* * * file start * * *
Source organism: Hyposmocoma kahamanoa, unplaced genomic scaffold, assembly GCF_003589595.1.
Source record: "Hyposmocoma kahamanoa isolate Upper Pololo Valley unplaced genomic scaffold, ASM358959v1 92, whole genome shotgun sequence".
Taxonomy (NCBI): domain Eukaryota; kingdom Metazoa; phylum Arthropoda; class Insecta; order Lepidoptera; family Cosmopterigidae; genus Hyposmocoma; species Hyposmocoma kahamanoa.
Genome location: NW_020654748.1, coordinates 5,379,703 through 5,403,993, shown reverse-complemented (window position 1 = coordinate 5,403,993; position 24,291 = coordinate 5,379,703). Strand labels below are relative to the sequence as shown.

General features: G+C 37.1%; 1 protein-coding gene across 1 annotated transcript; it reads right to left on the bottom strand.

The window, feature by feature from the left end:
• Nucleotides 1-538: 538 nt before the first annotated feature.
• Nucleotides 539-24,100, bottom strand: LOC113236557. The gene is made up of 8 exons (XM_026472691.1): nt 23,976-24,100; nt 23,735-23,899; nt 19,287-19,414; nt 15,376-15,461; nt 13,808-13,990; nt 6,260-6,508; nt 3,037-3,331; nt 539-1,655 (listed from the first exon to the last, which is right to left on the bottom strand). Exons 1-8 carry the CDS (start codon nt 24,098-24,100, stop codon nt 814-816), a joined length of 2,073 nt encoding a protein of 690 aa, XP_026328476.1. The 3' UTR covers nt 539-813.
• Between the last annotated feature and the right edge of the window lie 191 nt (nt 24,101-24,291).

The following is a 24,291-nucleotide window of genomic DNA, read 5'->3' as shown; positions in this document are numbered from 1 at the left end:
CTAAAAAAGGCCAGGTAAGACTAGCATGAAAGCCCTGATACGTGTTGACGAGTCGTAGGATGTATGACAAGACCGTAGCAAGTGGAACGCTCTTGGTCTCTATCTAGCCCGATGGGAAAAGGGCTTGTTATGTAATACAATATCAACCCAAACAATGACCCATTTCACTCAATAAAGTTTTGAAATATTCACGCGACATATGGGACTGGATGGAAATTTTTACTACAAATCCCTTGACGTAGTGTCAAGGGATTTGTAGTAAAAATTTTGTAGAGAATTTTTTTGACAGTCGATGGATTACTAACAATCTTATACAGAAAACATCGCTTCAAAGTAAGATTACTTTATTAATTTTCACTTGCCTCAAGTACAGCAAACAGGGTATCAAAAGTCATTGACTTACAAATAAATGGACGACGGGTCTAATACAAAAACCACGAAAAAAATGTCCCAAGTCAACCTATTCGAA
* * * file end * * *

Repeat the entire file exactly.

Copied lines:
Source organism: Hyposmocoma kahamanoa, unplaced genomic scaffold, assembly GCF_003589595.1.
Source record: "Hyposmocoma kahamanoa isolate Upper Pololo Valley unplaced genomic scaffold, ASM358959v1 92, whole genome shotgun sequence".
Taxonomy (NCBI): domain Eukaryota; kingdom Metazoa; phylum Arthropoda; class Insecta; order Lepidoptera; family Cosmopterigidae; genus Hyposmocoma; species Hyposmocoma kahamanoa.
Genome location: NW_020654748.1, coordinates 5,379,703 through 5,403,993, shown reverse-complemented (window position 1 = coordinate 5,403,993; position 24,291 = coordinate 5,379,703). Strand labels below are relative to the sequence as shown.

General features: G+C 37.1%; 1 protein-coding gene across 1 annotated transcript; it reads right to left on the bottom strand.

The window, feature by feature from the left end:
• Nucleotides 1-538: 538 nt before the first annotated feature.
• Nucleotides 539-24,100, bottom strand: LOC113236557. The gene is made up of 8 exons (XM_026472691.1): nt 23,976-24,100; nt 23,735-23,899; nt 19,287-19,414; nt 15,376-15,461; nt 13,808-13,990; nt 6,260-6,508; nt 3,037-3,331; nt 539-1,655 (listed from the first exon to the last, which is right to left on the bottom strand). Exons 1-8 carry the CDS (start codon nt 24,098-24,100, stop codon nt 814-816), a joined length of 2,073 nt encoding a protein of 690 aa, XP_026328476.1. The 3' UTR covers nt 539-813.
• Between the last annotated feature and the right edge of the window lie 191 nt (nt 24,101-24,291).

The following is a 24,291-nucleotide window of genomic DNA, read 5'->3' as shown; positions in this document are numbered from 1 at the left end:
CTAAAAAAGGCCAGGTAAGACTAGCATGAAAGCCCTGATACGTGTTGACGAGTCGTAGGATGTATGACAAGACCGTAGCAAGTGGAACGCTCTTGGTCTCTATCTAGCCCGATGGGAAAAGGGCTTGTTATGTAATACAATATCAACCCAAACAATGACCCATTTCACTCAATAAAGTTTTGAAATATTCACGCGACATATGGGACTGGATGGAAATTTTTACTACAAATCCCTTGACGTAGTGTCAAGGGATTTGTAGTAAAAATTTTGTAGAGAATTTTTTTGACAGTCGATGGATTACTAACAATCTTATACAGAAAACATCGCTTCAAAGTAAGATTACTTTATTAATTTTCACTTGCCTCAAGTACAGCAAACAGGGTATCAAAAGTCATTGACTTACAAATAAATGGACGACGGGTCTAATACAAAAACCACGAAAAAAATGTCCCAAGTCAACCTATTCGAA